The first reaction to an article like Martin Scicluna’s of this morning in Times of Malta is surprise. But it shouldn’t be. It really shouldn’t. He argues that lives at sea should be saved and that the government’s policy not to is “inhumane”, which indeed it is. This simple conclusion should be universal. What should be surprising is the fact that people can allow anything to come in the way of their own humanity and think otherwise.
Come l-Istrina, or a Dar tal-Providenza collection, or a president’s charity walk, we are reminded to leave behind our everyday political disagreements and come together to rest on what we all share in common, our intuitive senses of solidarity, generosity and mercy.
To imagine that for being a supporter of Joseph Muscat’s government, Martin Scicluna is incapable of this basic humanity may be excused by past experience but is, as can be seen today misguided and unfair.
I do make the mistake of conflating the outrage about someone’s opinion with which I disagree with the wrong idea that I belong to some minority with a monopoly on human values. Faced by the barbaric onslaught on Facebook that is going on right now and the repeated nuisance calls I get on my phone, I can plead in my defence that I am overwhelmed by the chorus of hate. But that’s no excuse to forget that even some of those sounding like rabid racists out there are wrong about themselves, misjudging themselves as deprived of human compassion.
I would bet that many of those writing ‘let the black fuckers drown’ on Facebook would give first aid to a black man run over by a car outside their doorstep. If we lose hope in the humanity of other fellow humans, we’ll be giving in to despair, we’ll give up, we’ll stop fighting.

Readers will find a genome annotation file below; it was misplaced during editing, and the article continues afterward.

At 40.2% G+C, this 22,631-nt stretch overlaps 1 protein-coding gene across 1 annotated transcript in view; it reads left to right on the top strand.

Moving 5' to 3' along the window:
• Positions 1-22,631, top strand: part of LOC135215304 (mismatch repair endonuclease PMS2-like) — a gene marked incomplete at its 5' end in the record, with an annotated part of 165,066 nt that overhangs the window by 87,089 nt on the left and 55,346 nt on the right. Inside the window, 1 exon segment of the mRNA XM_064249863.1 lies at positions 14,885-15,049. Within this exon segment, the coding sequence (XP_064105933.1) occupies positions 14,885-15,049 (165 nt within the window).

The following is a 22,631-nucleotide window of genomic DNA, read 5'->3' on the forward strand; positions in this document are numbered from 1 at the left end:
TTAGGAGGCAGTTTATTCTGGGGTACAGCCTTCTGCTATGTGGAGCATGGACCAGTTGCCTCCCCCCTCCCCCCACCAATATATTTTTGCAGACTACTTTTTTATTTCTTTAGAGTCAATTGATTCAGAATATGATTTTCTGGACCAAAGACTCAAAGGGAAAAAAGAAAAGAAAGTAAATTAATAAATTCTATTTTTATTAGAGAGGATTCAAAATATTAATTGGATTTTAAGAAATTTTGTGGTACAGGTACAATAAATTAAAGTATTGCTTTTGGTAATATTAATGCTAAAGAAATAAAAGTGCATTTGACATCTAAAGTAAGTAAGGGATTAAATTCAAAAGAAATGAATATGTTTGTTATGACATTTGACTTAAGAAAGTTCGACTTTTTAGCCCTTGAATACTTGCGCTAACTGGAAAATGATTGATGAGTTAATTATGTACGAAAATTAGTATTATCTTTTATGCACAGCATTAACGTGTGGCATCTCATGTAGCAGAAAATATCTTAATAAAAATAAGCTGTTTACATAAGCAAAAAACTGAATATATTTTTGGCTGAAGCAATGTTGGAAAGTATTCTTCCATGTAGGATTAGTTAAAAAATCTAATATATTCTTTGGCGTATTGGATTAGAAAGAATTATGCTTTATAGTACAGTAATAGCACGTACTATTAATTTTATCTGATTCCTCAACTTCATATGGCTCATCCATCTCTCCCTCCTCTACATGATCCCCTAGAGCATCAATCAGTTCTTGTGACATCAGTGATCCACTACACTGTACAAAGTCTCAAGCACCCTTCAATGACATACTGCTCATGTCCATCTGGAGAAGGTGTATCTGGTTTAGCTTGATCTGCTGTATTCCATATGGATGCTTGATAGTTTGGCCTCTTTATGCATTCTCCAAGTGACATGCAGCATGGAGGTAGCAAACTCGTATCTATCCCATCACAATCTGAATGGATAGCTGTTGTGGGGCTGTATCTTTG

We should focus less on who says what and more on what they’re saying. To be fair that point is a little self-serving. We’re attacked for speaking for migrants’ right to life because we – as individuals including myself – weren’t doing so 10 years ago. It would be a fair comment if we were to expect our arguments for other people’s right to life to prove what good people we are. But we aren’t. It is right that as individuals we regret not having taken up our causes earlier in our life. But that regret should not dilute the significance of our call for justice.
The argument applies to Martin Scicluna and many others who are stepping up in spite of any political sympathies they may have. By going into tirades about ‘where were you when …?’ we demean the ultimate truth of what he’s saying: all lives matter, they must all be saved.
We should all hope for national unity, but it must be a unity for good. I can never stand united behind a government policy that lets people drown, no matter how excellent that government’s results in other policy areas might be. But I do live in hope that more of us can come together on things we can all agree on. If a human is drowning, first save them, then ask for their passport.